On July 15, 2015, the Second Department issued a decision in Oseff v. Scotti, 2015 NY Slip Op. 06123, holding that a claim for being fraudulently induced to enter into a contract failed when the contract explicitly disclaimed all non-contractual representations.
In Oseff, the plaintiffs brought actions relating to “recover damages for breach of contract” and “to recover on a promissory note and personal guaranty.” The trial court granted the defendants’ summary judgment on the plaintiff’s claim of fraudulent inducement, a decision the Second Department affirmed, explaining:
While a general merger clause is ineffective to exclude parol evidence of fraud in the inducement, a specific disclaimer destroys the allegations in a plaintiff’s complaint that the agreement was executed in reliance upon contrary oral misrepresentations. In support of this branch of their motion, [the defendants] relied upon the contract, which provides that [they] made no representation or warranty, either express or implied, as to the assets sold, [their] business, or any matter or thing affecting or relating to this agreement, except as specifically set forth in this agreement. The contract also indicates that it contains all of the terms agreed upon between the parties and that it was entered into after full investigation. Such clauses are sufficiently specific to bar the [plaintiffs] from claiming that they were fraudulently induced into entering the contract because of certain oral misrepresentations.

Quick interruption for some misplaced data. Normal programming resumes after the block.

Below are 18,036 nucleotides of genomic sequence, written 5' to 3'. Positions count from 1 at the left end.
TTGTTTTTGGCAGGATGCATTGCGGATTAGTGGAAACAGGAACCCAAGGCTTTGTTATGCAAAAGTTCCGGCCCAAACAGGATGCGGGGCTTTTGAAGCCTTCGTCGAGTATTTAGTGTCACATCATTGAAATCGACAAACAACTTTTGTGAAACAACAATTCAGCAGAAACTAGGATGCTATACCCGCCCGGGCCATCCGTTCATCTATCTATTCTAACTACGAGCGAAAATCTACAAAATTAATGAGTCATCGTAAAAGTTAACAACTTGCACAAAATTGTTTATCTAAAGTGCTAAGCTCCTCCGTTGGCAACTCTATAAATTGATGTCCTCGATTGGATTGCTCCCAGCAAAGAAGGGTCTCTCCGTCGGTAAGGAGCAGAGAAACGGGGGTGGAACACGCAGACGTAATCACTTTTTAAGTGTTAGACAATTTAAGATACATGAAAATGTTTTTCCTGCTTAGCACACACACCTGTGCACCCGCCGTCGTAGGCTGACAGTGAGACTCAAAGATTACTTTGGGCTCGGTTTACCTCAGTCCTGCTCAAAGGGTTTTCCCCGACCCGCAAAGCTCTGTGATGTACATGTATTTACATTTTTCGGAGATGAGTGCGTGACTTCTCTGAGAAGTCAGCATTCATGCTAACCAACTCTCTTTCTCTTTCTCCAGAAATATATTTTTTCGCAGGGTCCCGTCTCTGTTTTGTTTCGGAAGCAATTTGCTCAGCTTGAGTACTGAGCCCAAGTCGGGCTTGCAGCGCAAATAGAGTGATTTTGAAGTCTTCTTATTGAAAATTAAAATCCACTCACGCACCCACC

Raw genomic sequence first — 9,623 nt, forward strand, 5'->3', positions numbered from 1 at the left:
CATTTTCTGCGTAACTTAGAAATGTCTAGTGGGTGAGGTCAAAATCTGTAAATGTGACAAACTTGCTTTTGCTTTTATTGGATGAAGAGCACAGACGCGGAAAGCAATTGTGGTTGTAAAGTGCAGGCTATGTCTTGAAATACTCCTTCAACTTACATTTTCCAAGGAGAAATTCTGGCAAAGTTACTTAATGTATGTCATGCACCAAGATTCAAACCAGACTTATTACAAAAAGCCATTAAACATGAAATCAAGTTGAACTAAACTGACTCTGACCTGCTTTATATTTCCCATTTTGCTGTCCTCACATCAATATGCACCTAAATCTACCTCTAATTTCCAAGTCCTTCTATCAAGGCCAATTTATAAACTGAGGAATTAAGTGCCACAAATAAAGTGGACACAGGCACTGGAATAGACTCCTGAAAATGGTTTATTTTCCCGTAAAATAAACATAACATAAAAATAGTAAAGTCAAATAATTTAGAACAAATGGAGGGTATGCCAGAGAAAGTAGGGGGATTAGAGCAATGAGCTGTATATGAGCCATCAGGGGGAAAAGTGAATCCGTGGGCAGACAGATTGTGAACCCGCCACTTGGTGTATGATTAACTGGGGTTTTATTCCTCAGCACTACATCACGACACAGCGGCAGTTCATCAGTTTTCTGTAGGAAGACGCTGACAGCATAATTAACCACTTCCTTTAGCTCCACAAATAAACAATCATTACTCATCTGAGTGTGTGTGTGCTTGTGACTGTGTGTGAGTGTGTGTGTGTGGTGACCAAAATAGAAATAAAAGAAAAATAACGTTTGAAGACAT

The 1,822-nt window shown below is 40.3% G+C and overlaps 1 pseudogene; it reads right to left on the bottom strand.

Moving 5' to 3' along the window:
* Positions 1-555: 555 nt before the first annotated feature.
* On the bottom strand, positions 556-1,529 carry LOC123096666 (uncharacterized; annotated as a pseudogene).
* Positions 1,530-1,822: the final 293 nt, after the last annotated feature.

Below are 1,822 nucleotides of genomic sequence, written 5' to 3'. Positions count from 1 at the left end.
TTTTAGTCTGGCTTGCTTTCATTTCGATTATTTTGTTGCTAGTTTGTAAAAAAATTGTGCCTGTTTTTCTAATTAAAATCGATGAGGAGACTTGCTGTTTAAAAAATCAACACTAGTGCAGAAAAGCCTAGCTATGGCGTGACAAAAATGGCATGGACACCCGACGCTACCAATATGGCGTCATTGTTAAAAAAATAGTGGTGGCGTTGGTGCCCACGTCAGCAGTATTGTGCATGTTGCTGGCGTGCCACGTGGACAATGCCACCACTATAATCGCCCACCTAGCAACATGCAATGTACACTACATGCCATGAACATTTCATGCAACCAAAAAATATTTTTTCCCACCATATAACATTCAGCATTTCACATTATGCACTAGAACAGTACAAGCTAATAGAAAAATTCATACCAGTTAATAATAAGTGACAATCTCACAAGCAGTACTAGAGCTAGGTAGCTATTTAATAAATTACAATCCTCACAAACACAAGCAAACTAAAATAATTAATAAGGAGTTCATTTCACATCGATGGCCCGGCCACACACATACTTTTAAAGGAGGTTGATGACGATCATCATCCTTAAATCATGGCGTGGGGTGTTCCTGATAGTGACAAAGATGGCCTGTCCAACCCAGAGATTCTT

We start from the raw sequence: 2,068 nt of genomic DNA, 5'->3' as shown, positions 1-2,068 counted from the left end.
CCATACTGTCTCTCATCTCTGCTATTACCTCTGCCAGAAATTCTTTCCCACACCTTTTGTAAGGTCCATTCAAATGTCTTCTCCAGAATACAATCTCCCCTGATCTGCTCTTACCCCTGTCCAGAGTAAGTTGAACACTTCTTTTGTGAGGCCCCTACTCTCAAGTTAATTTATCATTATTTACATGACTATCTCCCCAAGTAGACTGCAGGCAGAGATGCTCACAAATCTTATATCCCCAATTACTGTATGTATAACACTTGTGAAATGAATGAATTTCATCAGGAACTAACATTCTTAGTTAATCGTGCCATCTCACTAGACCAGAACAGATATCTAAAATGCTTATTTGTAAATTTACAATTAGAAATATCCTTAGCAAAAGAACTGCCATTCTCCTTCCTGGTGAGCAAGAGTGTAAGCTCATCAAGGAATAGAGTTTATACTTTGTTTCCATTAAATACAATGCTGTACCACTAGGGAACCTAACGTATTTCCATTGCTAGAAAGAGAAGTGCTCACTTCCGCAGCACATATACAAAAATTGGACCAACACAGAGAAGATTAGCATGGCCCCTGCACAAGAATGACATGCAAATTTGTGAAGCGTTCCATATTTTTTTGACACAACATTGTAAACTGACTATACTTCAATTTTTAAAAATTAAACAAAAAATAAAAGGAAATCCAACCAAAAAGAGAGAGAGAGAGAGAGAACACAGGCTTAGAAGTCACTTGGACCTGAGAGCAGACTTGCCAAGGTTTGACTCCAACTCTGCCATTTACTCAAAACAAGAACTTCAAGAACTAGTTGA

(Internal quotations and citations omitted) (emphasis added).